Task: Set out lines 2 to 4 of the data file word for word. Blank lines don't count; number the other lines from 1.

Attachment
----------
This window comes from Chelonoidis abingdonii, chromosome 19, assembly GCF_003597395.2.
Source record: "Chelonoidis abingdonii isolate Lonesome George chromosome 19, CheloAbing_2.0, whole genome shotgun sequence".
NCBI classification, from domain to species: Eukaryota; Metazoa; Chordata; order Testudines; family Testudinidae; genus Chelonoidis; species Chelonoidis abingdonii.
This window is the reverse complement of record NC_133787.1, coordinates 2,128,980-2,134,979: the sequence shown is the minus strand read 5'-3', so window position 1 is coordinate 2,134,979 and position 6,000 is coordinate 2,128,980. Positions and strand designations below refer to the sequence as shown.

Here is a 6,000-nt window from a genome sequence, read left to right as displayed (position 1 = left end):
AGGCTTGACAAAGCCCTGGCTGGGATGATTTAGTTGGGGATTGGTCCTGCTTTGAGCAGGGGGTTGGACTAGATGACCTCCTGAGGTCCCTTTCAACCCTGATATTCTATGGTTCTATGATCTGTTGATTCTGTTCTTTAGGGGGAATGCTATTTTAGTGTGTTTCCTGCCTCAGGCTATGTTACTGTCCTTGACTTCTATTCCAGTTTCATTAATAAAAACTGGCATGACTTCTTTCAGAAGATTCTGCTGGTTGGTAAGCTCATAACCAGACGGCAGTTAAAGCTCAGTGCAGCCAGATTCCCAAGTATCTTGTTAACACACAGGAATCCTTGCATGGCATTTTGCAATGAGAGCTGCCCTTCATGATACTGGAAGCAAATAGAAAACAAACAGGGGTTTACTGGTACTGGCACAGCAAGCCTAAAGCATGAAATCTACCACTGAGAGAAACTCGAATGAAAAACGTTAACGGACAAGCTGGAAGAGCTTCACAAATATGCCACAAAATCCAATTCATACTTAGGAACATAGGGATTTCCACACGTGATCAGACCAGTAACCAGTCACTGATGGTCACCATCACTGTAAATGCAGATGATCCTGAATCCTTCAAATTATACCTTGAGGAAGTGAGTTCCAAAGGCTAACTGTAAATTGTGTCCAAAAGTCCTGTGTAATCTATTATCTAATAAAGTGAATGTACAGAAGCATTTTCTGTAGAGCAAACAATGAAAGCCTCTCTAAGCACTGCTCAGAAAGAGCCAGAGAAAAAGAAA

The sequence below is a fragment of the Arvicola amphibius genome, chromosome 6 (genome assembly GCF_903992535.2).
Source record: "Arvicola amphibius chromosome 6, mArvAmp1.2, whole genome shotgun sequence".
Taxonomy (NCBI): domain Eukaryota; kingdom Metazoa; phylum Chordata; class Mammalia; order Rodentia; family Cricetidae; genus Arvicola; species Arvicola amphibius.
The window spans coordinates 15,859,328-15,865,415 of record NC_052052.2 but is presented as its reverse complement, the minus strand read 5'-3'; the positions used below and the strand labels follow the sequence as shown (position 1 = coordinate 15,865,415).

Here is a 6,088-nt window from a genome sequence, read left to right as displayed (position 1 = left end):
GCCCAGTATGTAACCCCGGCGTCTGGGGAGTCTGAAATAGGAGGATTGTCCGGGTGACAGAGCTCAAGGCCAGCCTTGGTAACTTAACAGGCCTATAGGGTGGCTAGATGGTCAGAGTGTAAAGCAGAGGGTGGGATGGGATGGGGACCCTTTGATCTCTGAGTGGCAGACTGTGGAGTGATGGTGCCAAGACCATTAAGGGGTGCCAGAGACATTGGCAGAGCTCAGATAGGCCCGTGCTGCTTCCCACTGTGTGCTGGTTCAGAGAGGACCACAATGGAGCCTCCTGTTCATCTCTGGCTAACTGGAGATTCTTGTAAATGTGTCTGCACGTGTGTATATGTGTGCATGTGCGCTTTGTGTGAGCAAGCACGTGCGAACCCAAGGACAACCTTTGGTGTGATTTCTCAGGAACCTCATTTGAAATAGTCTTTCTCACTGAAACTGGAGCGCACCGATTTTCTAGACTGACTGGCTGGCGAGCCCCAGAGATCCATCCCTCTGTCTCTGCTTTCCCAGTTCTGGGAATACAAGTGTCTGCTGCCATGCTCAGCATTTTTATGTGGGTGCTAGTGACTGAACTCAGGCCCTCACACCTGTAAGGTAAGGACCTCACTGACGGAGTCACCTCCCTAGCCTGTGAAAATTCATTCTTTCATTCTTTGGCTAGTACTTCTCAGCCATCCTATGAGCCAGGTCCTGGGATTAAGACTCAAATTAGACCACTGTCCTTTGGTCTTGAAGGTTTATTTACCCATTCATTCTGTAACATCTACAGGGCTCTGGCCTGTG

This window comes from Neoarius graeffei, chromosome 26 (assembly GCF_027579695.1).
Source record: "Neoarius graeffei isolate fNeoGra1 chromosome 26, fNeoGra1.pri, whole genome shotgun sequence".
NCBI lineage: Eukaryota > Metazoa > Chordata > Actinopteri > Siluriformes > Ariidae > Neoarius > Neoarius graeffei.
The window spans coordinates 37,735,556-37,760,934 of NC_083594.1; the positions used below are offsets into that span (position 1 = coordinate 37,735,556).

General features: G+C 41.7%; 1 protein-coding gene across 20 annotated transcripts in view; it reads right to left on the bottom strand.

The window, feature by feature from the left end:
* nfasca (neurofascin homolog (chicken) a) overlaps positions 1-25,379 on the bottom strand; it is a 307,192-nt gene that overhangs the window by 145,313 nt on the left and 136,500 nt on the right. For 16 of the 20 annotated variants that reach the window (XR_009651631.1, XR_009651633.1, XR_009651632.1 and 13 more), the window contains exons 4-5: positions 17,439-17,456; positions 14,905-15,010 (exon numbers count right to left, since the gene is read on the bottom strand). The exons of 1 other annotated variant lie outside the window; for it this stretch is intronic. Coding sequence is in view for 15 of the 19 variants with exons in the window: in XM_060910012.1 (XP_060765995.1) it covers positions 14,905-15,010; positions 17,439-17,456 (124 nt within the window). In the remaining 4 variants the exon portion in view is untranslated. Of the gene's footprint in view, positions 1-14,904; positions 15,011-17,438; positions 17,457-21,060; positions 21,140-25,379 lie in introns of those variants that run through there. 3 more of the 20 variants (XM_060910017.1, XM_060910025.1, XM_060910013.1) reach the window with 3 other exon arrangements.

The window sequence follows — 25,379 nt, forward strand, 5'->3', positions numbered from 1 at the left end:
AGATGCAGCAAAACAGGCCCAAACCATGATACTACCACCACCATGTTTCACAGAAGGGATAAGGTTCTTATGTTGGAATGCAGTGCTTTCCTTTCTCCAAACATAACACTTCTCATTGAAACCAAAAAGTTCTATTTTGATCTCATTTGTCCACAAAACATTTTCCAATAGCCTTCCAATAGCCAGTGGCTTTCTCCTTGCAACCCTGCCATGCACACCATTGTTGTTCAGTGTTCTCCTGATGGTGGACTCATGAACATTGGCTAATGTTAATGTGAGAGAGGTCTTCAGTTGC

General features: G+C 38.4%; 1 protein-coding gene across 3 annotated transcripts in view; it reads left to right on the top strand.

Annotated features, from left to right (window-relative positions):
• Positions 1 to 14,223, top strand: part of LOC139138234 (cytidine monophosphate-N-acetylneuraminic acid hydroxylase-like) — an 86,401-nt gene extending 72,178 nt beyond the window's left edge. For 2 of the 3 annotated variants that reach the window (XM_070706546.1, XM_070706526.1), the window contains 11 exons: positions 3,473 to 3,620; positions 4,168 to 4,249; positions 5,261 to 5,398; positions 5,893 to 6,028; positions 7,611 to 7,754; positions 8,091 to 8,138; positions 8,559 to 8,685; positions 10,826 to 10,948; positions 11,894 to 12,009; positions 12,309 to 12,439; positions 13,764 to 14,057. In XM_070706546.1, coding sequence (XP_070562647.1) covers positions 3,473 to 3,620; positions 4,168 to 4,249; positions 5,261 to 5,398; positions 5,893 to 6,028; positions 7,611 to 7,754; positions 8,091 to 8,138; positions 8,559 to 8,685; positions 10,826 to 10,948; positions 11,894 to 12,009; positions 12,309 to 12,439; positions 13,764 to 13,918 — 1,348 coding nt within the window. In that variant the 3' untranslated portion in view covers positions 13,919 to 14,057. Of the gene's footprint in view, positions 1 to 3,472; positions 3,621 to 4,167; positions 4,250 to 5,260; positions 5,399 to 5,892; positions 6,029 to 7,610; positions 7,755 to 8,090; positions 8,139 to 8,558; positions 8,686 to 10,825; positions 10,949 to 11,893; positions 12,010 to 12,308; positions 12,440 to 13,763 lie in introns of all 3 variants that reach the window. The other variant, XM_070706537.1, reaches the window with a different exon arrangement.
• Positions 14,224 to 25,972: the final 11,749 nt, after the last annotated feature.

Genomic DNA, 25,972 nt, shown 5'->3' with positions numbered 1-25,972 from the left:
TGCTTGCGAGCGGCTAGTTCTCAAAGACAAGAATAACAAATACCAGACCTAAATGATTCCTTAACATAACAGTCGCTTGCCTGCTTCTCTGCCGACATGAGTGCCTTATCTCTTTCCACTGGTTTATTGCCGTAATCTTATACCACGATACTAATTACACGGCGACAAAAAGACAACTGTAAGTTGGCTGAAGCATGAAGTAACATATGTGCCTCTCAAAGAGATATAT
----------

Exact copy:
Source record: "Chelonoidis abingdonii isolate Lonesome George chromosome 19, CheloAbing_2.0, whole genome shotgun sequence".
NCBI classification, from domain to species: Eukaryota; Metazoa; Chordata; order Testudines; family Testudinidae; genus Chelonoidis; species Chelonoidis abingdonii.
This window is the reverse complement of record NC_133787.1, coordinates 2,128,980-2,134,979: the sequence shown is the minus strand read 5'-3', so window position 1 is coordinate 2,134,979 and position 6,000 is coordinate 2,128,980. Positions and strand designations below refer to the sequence as shown.